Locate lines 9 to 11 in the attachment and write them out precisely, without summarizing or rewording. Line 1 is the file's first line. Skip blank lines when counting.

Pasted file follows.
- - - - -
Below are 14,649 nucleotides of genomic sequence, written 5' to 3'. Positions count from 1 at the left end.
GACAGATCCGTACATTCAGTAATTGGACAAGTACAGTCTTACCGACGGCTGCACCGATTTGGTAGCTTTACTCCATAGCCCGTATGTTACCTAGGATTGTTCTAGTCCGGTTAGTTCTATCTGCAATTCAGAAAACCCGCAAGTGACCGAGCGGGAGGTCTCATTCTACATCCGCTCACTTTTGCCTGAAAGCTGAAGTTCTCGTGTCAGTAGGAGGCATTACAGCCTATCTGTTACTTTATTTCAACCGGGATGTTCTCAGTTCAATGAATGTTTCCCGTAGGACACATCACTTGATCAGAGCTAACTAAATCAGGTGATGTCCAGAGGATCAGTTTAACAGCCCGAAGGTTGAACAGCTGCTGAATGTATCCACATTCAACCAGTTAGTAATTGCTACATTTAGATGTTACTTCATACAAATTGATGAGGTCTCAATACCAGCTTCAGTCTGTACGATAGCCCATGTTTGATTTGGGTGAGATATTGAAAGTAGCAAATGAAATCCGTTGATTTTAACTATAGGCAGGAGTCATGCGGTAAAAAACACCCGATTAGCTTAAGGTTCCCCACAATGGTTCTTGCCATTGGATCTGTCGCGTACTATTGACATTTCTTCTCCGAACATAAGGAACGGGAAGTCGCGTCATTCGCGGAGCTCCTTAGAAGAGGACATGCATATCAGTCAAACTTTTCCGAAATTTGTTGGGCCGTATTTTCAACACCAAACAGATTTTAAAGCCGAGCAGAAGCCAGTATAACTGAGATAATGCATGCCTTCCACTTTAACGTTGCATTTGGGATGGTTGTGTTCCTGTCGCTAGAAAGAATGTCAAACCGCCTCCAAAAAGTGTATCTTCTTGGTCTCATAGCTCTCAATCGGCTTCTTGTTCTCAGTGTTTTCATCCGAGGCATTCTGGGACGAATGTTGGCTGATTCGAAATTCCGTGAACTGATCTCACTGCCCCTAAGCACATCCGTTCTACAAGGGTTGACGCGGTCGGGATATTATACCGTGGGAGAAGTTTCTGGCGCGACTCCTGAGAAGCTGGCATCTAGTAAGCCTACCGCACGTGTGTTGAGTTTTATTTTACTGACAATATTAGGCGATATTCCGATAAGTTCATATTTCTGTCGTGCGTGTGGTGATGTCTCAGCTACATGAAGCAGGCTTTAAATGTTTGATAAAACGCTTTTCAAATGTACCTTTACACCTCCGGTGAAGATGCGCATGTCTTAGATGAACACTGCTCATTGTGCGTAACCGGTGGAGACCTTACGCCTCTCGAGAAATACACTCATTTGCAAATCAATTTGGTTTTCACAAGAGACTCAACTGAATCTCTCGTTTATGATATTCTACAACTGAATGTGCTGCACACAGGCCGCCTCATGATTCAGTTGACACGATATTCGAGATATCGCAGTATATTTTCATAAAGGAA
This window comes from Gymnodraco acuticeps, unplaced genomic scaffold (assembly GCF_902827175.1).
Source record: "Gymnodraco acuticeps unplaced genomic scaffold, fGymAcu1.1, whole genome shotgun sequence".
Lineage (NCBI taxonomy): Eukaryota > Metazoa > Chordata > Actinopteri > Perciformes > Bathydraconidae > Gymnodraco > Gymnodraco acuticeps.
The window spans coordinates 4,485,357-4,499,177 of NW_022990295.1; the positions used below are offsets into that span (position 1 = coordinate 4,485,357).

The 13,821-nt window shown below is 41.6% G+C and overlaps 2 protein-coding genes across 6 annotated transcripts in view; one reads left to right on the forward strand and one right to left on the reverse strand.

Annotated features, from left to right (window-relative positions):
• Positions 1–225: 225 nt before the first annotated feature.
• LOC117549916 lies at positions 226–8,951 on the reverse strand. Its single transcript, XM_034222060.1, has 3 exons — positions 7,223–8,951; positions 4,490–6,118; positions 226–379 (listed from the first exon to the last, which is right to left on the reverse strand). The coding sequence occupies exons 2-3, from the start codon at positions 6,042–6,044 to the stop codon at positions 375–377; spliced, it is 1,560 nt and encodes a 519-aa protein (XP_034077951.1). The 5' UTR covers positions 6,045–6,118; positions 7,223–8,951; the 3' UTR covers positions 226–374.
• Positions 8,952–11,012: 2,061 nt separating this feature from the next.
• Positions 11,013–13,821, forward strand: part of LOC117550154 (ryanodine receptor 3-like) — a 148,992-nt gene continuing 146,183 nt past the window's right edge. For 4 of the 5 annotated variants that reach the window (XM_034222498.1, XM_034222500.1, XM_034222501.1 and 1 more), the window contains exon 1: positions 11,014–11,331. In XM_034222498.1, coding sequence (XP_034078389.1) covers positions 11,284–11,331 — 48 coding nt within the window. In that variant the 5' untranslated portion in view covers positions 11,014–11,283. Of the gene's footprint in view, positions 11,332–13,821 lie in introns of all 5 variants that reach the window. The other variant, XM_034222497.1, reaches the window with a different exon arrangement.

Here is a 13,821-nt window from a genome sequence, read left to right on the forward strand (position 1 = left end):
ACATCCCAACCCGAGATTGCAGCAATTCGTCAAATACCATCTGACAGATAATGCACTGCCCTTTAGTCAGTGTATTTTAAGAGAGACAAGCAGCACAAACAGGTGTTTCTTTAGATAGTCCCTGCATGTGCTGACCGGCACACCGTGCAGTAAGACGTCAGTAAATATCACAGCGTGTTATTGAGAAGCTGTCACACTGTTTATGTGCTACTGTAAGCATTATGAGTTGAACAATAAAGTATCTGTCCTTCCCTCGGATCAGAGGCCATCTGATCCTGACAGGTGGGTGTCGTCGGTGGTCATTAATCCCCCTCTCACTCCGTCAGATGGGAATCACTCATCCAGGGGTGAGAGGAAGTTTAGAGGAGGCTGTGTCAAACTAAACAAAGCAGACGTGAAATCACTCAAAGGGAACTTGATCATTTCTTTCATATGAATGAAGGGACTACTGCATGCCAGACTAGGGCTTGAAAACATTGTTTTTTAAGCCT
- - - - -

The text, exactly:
• Positions 1–225: 225 nt before the first annotated feature.
• LOC117549916 lies at positions 226–8,951 on the reverse strand. Its single transcript, XM_034222060.1, has 3 exons — positions 7,223–8,951; positions 4,490–6,118; positions 226–379 (listed from the first exon to the last, which is right to left on the reverse strand). The coding sequence occupies exons 2-3, from the start codon at positions 6,042–6,044 to the stop codon at positions 375–377; spliced, it is 1,560 nt and encodes a 519-aa protein (XP_034077951.1). The 5' UTR covers positions 6,045–6,118; positions 7,223–8,951; the 3' UTR covers positions 226–374.
• Positions 8,952–11,012: 2,061 nt separating this feature from the next.